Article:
Despite the Philadelphia Museum’s innovations, Peale’s sons advised their father that the museum faced stiff competition from other places of amusement that had appeared in many American cities. Bound by the museum’s purpose to inform and educate, Peale vowed never to stoop to a level of low public entertainment. However, he had added both natural curiosities (like a five-legged calf) and sensational objects (like the trigger finger of a convicted murderer) to the museum’s exhibits. And, the Philadelphia Museum expanded to include branches in Baltimore (1814) and New York City (1825). Managed by Peale’s eldest sons, Rubens (1784-1865) and Rembrandt (1778-1860), respectively, these branch museums included the same kinds of exhibits although smaller in number.
Always subject to financial crises and changing public tastes, the Philadelphia Museum struggled to maintain its prominence as the nineteenth century unfolded. Just after Peale’s death in 1827, the museum moved from the Pennsylvania State House one block west to the new and larger Chestnut Street Arcade. After two subsequent museum relocations, burdened by rising maintenance costs unmet by admission revenues, the Peale family sold the museum collection (except for the portraits) in 1849.
The Philadelphia Museum collection’s buyers, Phineas T. Barnum (1810-91) and Moses Kimball (1809-95), had their own museums in Philadelphia, New York, and Boston. Within a short time, all of them experienced a series of fires and financial hardships that destroyed or dispersed their holdings. By the early twentieth century the former Philadelphia Museum’s vast natural history and ethnographic collection was known only by four bird specimens at Harvard’s Museum of Comparative Zoology and possibly (records are unclear) some American Indian and Oceanic artifacts at Harvard’s Peabody Museum of Archaeology and Ethnology.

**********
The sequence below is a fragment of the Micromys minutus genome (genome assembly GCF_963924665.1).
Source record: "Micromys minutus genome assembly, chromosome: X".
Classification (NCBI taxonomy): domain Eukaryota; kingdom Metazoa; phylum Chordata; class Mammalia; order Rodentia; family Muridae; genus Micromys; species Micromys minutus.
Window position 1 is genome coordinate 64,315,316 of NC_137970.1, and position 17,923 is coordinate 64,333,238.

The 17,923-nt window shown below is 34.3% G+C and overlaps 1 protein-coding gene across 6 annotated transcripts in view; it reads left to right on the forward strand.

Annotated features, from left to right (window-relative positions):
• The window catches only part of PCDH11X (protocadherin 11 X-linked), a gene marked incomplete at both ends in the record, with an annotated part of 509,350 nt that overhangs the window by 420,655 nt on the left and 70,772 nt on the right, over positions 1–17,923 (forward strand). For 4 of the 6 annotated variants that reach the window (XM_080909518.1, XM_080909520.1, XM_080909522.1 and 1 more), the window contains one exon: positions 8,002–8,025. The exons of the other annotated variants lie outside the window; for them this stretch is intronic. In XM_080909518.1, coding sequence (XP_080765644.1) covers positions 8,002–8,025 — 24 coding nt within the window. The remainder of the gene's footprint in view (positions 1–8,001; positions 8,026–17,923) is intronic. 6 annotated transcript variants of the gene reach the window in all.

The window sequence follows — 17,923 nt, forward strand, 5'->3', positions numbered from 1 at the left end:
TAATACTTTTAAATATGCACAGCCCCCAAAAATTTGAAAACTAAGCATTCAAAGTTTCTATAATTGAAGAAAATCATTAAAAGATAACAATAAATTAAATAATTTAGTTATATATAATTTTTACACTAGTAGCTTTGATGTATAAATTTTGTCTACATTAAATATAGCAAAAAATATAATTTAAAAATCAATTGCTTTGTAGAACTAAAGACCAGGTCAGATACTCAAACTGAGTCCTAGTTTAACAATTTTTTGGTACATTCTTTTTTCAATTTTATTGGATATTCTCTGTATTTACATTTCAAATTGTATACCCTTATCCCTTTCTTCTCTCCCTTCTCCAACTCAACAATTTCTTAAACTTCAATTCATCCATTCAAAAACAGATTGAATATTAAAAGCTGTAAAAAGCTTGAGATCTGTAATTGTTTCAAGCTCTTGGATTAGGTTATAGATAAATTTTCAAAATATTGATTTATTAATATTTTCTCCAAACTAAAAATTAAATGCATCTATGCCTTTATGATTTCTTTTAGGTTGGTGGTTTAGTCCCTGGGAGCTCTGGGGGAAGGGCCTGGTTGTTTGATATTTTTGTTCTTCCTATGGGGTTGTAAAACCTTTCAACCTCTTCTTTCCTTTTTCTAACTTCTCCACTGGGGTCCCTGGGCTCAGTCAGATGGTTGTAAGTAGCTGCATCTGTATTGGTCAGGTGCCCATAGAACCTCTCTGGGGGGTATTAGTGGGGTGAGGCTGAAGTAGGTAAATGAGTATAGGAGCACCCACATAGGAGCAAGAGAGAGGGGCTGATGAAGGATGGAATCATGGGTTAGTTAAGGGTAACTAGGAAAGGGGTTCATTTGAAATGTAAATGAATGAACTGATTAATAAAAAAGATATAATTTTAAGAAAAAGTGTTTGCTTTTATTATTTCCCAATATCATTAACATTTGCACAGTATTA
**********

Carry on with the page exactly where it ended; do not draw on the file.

Happily, the Philadelphia Museum’s portrait collection survives in large part. Sold at auction in 1854, the museum portraits went to a wide range of public and private owners. The largest single buyer was the City of Philadelphia, which purchased a group of Philadelphia Museum portraits for display in Independence Hall. That group of museum paintings subsequently became part of the collection of Independence National Historical Park. The paintings continued to hang together, as in Peale’s time, embodying the Philadelphia Museum’s mission “to please and entertain the Public.”
Karie Diethorn is the Chief Curator of Independence National Historical Park–the home of Independence Hall, the Liberty Bell, and nearly one hundred portraits from Peale’s Philadelphia Museum.
Copyright 2015, Rutgers University